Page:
Nov. 4 elections need student involvement

Rachel Stalker, ‘Doah Staff Writer
October 22, 2014



With the elections on Nov. 4 fast approaching, many states, including Virginia, will elect new representatives for various roles in state and federal government. As the election gets closer, it is important to remember that it is our right, not privilege, to vote. The United States government gives every citizen, who is registered, a right to vote. If you feel you are educated enough to make a decision, go out and vote for the candidate in each role that you feel will bring strength, dignity and integrity to that particular office.

If you are not yet registered to vote, go to the Center for Public Service and Scholarship located in Gregory Hall 120 and register with UVote. UVote is an organization on campus that registers students to vote and informs them of upcoming elections and the election process. They have documents for voter registration in all 50 states and will send in your registration papers for you. UVote Chair Cody Wiley says, “if you want to see change, voting is a good start to see it happen.”

On this coming election day, those who are eligible to vote in the Winchester district can receive rides from campus to the polls through UVote. Wiley mentioned that if you do vote on Nov. 4, you should be aware that you are now required to have photo identification on you when you show up at the polls this year; this is a newly placed requirement as of this year.

As young adults, we often do not know our own minds or are still trying to figure out our political views. Often, young adults register to vote with what their parents are registered or what their friends register. If you want to make informed decisions, especially at the polls, obtain as much information as you can, regardless of your parents and friends. Listen to the candidates’ policies and views and conduct research to establish your own views.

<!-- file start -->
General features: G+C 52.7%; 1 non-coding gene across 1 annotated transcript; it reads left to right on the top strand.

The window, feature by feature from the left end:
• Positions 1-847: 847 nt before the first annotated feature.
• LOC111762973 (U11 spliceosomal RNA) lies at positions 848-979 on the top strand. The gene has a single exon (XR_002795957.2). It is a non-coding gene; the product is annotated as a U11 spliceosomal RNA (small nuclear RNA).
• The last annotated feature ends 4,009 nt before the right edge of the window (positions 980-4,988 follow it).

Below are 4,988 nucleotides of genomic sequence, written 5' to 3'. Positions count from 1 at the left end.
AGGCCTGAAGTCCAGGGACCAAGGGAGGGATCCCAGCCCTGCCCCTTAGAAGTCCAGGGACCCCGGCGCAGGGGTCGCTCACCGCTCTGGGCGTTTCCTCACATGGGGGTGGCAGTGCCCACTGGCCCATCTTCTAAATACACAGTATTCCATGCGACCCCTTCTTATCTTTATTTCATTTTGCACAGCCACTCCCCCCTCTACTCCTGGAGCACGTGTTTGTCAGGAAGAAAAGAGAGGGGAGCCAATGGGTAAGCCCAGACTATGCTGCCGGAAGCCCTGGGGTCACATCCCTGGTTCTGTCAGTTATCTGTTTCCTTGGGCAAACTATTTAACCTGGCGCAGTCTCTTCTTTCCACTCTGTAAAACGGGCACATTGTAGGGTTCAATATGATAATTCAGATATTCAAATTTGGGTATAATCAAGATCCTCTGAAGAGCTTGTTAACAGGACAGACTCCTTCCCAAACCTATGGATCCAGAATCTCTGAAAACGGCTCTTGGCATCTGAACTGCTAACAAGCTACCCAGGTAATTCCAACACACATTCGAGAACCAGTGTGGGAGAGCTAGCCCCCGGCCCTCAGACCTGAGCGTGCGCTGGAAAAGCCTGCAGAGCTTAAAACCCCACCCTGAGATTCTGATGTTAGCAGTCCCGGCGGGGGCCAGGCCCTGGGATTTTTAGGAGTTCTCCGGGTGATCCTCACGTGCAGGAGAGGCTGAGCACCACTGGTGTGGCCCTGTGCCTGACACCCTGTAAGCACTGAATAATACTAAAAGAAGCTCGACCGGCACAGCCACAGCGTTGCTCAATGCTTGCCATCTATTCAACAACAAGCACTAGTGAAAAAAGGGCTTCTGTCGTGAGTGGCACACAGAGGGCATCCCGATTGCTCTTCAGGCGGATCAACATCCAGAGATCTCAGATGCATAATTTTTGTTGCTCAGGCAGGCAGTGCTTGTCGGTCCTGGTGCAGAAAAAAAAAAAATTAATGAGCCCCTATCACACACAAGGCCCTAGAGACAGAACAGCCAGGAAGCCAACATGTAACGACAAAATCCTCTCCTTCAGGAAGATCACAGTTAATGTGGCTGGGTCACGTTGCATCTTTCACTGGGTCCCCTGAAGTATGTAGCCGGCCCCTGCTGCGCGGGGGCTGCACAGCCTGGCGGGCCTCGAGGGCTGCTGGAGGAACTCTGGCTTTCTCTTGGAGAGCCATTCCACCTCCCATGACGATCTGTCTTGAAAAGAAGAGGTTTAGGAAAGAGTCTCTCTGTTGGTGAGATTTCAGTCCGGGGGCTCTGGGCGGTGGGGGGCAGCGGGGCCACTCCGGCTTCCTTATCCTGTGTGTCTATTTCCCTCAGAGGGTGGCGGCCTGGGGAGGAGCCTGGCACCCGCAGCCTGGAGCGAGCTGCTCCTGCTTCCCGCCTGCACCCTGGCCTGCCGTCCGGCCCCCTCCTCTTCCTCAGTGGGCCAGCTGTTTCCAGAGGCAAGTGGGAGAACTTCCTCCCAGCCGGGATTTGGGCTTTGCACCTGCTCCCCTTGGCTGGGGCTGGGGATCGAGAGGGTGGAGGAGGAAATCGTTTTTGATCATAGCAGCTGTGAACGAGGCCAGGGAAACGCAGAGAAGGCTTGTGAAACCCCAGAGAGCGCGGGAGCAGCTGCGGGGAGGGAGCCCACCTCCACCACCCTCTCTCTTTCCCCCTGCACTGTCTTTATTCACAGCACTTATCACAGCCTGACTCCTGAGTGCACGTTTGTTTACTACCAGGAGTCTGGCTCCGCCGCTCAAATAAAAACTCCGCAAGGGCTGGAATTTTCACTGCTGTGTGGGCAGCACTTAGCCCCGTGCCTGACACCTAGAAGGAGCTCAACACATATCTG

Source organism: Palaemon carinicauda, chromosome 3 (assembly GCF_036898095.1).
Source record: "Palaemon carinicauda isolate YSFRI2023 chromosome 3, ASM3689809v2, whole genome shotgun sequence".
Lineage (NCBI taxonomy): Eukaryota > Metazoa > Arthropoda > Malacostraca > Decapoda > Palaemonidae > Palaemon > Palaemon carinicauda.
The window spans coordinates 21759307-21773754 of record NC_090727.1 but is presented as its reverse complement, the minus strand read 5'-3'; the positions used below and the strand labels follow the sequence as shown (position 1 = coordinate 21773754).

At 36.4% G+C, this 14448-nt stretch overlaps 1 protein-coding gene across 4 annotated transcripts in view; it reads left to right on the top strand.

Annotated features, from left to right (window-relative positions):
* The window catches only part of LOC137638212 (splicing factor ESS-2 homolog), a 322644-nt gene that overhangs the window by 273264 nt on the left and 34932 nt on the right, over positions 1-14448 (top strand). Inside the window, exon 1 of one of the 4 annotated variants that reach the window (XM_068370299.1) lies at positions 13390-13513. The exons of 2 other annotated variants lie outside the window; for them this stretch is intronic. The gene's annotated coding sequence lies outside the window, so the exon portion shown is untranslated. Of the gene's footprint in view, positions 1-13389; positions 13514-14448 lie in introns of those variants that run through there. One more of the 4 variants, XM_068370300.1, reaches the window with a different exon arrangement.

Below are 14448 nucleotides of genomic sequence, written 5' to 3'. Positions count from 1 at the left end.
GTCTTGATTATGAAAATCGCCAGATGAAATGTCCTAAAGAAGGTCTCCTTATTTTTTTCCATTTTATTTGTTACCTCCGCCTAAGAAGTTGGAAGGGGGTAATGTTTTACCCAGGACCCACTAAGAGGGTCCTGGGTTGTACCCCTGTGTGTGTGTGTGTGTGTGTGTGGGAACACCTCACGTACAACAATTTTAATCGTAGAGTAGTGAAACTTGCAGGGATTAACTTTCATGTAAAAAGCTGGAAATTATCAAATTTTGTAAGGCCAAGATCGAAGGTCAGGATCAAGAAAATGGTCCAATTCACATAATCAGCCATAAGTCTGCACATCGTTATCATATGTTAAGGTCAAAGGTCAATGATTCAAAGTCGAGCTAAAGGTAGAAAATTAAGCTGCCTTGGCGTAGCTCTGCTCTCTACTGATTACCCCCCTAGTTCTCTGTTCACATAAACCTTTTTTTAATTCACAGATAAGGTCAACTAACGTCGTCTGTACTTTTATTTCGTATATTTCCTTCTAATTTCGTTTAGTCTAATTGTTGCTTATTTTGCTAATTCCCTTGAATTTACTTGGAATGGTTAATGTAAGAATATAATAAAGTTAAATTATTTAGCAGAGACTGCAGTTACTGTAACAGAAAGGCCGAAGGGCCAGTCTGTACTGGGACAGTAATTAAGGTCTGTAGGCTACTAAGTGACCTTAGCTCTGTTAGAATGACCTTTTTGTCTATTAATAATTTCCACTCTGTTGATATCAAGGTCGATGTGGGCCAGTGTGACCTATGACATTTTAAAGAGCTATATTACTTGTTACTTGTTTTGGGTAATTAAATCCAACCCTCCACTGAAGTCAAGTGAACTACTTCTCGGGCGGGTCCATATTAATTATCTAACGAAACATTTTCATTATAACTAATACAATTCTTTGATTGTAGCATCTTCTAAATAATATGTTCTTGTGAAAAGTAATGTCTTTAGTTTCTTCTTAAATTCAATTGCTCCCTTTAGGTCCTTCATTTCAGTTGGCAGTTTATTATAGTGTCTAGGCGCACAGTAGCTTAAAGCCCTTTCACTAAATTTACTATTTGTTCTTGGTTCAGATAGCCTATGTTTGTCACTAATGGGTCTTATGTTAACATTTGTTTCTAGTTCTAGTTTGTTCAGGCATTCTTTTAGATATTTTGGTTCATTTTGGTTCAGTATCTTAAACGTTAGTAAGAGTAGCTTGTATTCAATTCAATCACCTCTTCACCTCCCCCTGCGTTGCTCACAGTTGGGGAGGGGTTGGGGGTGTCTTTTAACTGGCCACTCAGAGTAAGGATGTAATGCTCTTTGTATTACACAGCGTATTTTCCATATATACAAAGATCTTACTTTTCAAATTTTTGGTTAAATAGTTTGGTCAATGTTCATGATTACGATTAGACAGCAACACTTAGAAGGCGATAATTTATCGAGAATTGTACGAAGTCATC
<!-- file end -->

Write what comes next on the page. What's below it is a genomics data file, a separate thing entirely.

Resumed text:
Simply stated, voting is important, no matter the political views you hold. Junior Annie Everett states, “I really believe that every vote does count. I think its important that you have a say in how the country is run. It’s important to educate yourself on the issues; if you don’t know about the issues, then I don’t think you should vote.”

Similarly, Junior Aisha Samaila says, “Living in a democratic nation, the country’s main goal is to hear the voice of the people. You wouldn’t be moving forward without new ideas, and the same people in the government would lead to a dictatorship. If you think one person can’t make a difference, then you should look at the Civil Rights movement and how something great was achieved by one person.”

Unfortunately, for this upcoming election, it is too late to register if you do not yet have your voter registration card. However, you should still register if you have yet to do so.

Franklin D. Roosevelt stated, “The full and free exercise of our sacred right and duty to vote is more important in the long run than the personal hopes or ambitions of any candidate for any office in the land.” No matter your political views, always exercise your right to vote when given the chance.

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